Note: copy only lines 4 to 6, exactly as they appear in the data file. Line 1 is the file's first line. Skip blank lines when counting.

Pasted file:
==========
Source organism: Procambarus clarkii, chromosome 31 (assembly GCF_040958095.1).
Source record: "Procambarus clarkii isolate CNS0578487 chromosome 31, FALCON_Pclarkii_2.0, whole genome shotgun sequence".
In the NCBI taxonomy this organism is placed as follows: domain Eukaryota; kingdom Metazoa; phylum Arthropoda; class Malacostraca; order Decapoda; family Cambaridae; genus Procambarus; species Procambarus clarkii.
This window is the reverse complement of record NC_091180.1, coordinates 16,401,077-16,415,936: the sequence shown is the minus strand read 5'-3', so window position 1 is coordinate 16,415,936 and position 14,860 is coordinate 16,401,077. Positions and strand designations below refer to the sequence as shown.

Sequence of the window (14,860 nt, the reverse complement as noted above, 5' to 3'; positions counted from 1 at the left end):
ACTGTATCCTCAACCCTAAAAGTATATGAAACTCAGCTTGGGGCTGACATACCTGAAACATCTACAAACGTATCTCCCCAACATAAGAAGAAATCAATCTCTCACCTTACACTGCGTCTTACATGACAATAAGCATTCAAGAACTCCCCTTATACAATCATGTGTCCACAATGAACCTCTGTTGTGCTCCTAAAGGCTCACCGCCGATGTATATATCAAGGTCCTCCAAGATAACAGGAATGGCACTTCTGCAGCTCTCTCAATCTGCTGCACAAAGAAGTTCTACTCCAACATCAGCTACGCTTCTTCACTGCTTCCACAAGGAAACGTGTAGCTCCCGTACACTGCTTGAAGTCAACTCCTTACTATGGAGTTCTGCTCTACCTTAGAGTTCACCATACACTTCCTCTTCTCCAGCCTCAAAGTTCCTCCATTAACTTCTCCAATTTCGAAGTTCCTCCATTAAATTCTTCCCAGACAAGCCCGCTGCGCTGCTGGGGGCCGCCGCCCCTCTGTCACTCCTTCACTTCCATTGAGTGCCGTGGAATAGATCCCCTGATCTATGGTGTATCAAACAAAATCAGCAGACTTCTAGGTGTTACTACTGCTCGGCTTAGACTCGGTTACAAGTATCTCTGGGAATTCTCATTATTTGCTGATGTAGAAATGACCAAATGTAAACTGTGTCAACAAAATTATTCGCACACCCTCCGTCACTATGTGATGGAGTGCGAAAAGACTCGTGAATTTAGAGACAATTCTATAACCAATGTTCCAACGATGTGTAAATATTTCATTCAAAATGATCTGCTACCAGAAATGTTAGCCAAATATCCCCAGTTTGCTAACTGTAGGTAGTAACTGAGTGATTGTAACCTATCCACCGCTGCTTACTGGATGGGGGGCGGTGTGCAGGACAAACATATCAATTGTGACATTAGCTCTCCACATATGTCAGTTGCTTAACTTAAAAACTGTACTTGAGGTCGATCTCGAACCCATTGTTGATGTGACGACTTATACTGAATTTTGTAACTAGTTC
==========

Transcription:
This window is the reverse complement of record NC_091180.1, coordinates 16,401,077-16,415,936: the sequence shown is the minus strand read 5'-3', so window position 1 is coordinate 16,415,936 and position 14,860 is coordinate 16,401,077. Positions and strand designations below refer to the sequence as shown.

Sequence of the window (14,860 nt, the reverse complement as noted above, 5' to 3'; positions counted from 1 at the left end):
ACTGTATCCTCAACCCTAAAAGTATATGAAACTCAGCTTGGGGCTGACATACCTGAAACATCTACAAACGTATCTCCCCAACATAAGAAGAAATCAATCTCTCACCTTACACTGCGTCTTACATGACAATAAGCATTCAAGAACTCCCCTTATACAATCATGTGTCCACAATGAACCTCTGTTGTGCTCCTAAAGGCTCACCGCCGATGTATATATCAAGGTCCTCCAAGATAACAGGAATGGCACTTCTGCAGCTCTCTCAATCTGCTGCACAAAGAAGTTCTACTCCAACATCAGCTACGCTTCTTCACTGCTTCCACAAGGAAACGTGTAGCTCCCGTACACTGCTTGAAGTCAACTCCTTACTATGGAGTTCTGCTCTACCTTAGAGTTCACCATACACTTCCTCTTCTCCAGCCTCAAAGTTCCTCCATTAACTTCTCCAATTTCGAAGTTCCTCCATTAAATTCTTCCCAGACAAGCCCGCTGCGCTGCTGGGGGCCGCCGCCCCTCTGTCACTCCTTCACTTCCATTGAGTGCCGTGGAATAGATCCCCTGATCTATGGTGTATCAAACAAAATCAGCAGACTTCTAGGTGTTACTACTGCTCGGCTTAGACTCGGTTACAAGTATCTCTGGGAATTCTCATTATTTGCTGATGTAGAAATGACCAAATGTAAACTGTGTCAACAAAATTATTCGCACACCCTCCGTCACTATGTGATGGAGTGCGAAAAGACTCGTGAATTTAGAGACAATTCTATAACCAATGTTCCAACGATGTGTAAATATTTCATTCAAAATGATCTGCTACCAGAAATGTTAGCCAAATATCCCCAGTTTGCTAACTGTAGGTAGTAACTGAGTGATTGTAACCTATCCACCGCTGCTTACTGGATGGGGGGCGGTGTGCAGGACAAACATATCAATTGTGACATTAGCTCTCCACATATGTCAGTTGCTTAACTTAAAAACTGTACTTGAGGTCGATCTCGAACCCATTGTTGATGTGACGACTTATACTGAATTTTGTAACTAGTTC